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Tympanostomy Tube Placement in Children With Autism

Ackerman, Sean MD*; Reilly, Beau PhD; Bernier, Raphael PhD

Journal of Developmental & Behavioral Pediatrics: April 2012 - Volume 33 - Issue 3 - p 252–258
doi: 10.1097/DBP.0b013e31824b9f57
Original Articles

Objective: To understand rate of tympanostomy tube placement (TTP) in children with autism spectrum disorder (ASD) and, if different from rate of TTP in the general population, consider reasons underlying the difference. Methods: Questions pertaining to TTP were asked during caregiver interview. Totally, 2080 children with ASD were characterized through collection of demographic information; medical history; and cognitive, adaptive, and behavioral assessments. Frequencies of TTP in the ASD sample were compared with general population rates according to the most recent literature. Relationships between TTP and factors that may impact the rate of TTP were investigated. Results: Totally, 15.5% of children with ASD received TTP. The older the age, the higher the rate of TTP, with 17.0% of children aged 13 to 17 years having received TTP. Chi-square results comparing general population TTP rates to the sample indicated significantly higher rates among the ASD population. Logistic regression indicated 2 significant predictors for TTP: otitis media frequency and race. Furthermore, irritability rates in children approached predictive significance (β = 0.015, p < .10). Conclusions: The authors found that approximately 1 in 6 children with ASD underwent TTP, more than double the rate in the general population. The rate may simply be higher because physicians are swift to perform TTP in children at risk for speech delay. At this time, there exists a lack of data on the outcomes of TTP in children with ASD. More evidence is needed to understand the usefulness of TTP in children with ASD given the high rate of procedures being performed.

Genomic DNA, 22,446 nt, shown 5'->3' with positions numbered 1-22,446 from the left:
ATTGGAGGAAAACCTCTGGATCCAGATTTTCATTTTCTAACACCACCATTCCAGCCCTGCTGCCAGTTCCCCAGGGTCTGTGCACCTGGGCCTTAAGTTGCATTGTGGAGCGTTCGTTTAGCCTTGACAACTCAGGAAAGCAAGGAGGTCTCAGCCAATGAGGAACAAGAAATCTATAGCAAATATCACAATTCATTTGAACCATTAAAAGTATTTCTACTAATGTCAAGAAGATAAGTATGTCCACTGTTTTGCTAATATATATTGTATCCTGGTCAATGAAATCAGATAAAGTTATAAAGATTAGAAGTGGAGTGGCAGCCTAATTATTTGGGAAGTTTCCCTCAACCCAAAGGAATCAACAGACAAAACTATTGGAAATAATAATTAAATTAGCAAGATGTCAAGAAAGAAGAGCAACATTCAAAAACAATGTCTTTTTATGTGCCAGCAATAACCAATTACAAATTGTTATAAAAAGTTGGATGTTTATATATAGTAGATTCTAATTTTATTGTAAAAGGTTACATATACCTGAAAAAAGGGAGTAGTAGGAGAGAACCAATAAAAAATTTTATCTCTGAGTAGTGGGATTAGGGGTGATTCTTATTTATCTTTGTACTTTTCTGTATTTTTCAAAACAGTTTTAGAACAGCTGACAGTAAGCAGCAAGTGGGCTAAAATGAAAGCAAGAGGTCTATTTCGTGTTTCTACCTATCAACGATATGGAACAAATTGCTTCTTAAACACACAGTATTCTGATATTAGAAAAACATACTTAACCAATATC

From the *Fletcher Allen Health Care, University of Vermont, Burlington, VT; †Department of Psychiatry, University of Washington, Seattle, WA.

Received August 2011; accepted January 2012.

This work was funded by the Simons Foundation Autism Research Initiative.

Disclosure: The authors declare no conflict of interest.

Address for reprints: Sean Ackerman, MD, Fletcher Allen Health Care, University of Vermont, 111 Colchester Avenue, MS#341BA1, Burlington, VT 05401; e-mail: sean.ackerman@vtmednet.org.

© 2012 Lippincott Williams & Wilkins, Inc.